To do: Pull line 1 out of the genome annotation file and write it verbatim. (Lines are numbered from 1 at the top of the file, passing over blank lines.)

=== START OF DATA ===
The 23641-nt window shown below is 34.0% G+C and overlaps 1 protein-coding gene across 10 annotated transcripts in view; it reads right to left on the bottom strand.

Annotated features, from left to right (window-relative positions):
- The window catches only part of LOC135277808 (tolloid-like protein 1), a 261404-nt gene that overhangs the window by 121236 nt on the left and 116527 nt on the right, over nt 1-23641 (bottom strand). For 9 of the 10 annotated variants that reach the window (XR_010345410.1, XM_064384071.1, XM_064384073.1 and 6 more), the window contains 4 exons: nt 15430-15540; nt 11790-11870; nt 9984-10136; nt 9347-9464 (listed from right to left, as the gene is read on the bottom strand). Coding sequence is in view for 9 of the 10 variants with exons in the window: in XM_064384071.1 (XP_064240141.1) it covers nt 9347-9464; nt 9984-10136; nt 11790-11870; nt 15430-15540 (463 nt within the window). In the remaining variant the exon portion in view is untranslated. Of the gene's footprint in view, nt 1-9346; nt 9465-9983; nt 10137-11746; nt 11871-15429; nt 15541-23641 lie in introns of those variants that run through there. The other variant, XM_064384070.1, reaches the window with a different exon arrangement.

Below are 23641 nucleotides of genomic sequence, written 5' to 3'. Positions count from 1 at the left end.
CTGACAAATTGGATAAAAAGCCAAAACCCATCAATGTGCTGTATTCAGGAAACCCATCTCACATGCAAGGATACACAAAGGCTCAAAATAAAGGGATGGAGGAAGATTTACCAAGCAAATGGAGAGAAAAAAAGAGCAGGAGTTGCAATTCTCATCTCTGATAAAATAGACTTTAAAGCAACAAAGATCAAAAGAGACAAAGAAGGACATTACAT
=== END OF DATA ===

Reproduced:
The 23641-nt window shown below is 34.0% G+C and overlaps 1 protein-coding gene across 10 annotated transcripts in view; it reads right to left on the bottom strand.